Leaders Change Things Up to Keep Them Front of Mind

Typically applied to human biology and exercise, the Adaptation Principle is the body’s way of adjusting to increased or decreased physical demands to remain in homeostasis. Applied to life circumstances and work, the Adaptation Principle says that when human beings get used to how they operate in the world around them, they stop noticing what they’re doing and the meaning behind their actions.

Too comfortable and automatic.

Good account managers know this principle, and they hire people who embody it. For example, if a sales person comes from the world of food service, they’ll be very comfortable selling to restauranteurs. Perhaps too comfortable, to the point of missing opportunities. However, if the person with the food service background sells to convenience stores or nursing homes, places outside their comfort zone, they will have to think more. Selling to restaurants was comfortable and automatic; selling outside of food service takes more mental energy.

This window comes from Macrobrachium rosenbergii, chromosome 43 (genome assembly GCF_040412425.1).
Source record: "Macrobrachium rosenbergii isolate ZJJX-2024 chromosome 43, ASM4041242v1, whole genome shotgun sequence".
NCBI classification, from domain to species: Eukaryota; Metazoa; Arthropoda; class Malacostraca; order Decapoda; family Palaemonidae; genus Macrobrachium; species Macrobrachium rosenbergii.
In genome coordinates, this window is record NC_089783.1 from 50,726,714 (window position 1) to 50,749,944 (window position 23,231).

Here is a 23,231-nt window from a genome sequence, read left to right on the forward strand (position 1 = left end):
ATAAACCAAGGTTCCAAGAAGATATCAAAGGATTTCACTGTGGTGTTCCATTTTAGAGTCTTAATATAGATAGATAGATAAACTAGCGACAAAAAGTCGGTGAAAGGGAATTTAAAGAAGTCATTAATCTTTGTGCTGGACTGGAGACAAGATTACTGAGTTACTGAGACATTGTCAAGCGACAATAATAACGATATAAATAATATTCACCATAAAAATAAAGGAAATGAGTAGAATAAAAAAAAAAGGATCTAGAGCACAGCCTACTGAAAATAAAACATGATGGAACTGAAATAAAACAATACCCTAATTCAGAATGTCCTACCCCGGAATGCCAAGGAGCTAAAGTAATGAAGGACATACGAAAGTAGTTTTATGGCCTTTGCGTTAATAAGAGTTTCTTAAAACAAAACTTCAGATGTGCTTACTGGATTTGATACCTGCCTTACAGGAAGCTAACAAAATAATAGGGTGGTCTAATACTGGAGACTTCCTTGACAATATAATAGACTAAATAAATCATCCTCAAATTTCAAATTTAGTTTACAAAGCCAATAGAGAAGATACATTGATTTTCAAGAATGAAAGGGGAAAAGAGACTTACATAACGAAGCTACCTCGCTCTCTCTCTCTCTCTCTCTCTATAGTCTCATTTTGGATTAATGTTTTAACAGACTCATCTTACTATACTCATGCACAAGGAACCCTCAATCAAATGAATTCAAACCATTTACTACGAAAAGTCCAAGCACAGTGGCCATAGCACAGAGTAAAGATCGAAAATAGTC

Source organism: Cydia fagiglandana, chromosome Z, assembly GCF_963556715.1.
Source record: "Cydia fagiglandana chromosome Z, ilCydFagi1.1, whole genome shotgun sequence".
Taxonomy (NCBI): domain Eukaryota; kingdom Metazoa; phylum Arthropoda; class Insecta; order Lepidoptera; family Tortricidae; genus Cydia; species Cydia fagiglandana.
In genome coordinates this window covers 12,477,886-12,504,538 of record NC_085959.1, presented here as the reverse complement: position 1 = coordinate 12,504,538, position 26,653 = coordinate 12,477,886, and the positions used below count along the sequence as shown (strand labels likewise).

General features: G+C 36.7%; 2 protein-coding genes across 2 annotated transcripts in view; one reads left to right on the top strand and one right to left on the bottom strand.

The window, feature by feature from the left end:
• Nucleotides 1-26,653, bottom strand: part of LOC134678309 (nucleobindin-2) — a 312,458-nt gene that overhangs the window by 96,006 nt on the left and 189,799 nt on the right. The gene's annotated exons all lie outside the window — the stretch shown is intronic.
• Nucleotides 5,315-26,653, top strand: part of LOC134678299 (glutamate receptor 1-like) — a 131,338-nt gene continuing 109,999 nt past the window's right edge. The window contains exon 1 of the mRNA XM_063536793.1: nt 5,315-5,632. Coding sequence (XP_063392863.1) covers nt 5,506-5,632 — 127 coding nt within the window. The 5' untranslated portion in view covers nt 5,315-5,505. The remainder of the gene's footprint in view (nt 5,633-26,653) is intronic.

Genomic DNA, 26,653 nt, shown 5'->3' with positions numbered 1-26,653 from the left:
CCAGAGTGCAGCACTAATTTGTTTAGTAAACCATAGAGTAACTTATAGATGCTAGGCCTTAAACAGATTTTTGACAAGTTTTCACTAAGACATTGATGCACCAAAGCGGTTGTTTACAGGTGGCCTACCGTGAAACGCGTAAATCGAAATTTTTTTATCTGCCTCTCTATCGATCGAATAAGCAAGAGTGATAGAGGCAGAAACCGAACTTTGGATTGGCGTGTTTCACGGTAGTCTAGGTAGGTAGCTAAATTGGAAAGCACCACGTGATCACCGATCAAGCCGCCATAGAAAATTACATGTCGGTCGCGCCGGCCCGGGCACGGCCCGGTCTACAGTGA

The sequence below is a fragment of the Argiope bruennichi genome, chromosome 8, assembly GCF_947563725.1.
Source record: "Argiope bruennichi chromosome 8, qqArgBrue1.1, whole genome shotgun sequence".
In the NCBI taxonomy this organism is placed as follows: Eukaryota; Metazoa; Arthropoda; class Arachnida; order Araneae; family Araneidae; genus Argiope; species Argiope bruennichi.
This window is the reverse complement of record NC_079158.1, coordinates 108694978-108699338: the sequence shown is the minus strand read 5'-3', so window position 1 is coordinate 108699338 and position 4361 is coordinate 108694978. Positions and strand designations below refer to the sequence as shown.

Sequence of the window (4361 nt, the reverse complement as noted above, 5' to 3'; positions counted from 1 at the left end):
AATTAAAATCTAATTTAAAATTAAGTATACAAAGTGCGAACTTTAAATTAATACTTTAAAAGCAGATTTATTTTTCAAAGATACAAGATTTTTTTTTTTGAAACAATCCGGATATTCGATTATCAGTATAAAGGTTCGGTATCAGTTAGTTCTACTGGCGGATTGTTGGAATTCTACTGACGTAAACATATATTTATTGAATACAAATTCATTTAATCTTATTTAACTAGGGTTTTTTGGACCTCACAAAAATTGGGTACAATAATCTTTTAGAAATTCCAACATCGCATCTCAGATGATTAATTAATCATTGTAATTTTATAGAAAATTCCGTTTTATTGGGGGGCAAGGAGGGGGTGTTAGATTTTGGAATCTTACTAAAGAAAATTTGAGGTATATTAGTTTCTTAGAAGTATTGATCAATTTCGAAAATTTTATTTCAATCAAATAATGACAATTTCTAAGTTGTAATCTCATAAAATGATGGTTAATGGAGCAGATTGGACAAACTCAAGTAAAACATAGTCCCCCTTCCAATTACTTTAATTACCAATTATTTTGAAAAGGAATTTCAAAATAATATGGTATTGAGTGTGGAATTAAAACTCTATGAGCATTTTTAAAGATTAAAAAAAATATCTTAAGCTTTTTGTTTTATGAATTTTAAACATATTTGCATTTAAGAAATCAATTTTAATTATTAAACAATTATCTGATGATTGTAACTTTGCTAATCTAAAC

Another example: a trainer who ends every instruction with “mmm-kay?” doesn’t get a meaningful response after the hundredth time. Comfortable and automatic.

Likewise, a clerk who ends every transaction with, “Have a nice day!” starts to get monotonous after a while. Comfortable and automatic.

What can you do to grab attention back?

Is there a catchphrase or habitual behavior your people poke fun of? If so, mix up your language. Instead of “Mmmmkay?,” try “How about THAT!?” or “What does that make you think?”

So, what can you do to avoid getting bored with your own habits?

Get out of your comfort zone and ask yourself: what’s comfortable and automatic for me? Consider changing it.

Keep moving, keep challenging yourself to do new things, and keep using new words to catch people’s attention. They might notice, and you might even get a smile.

Thanks for reading,

Alan Feirer

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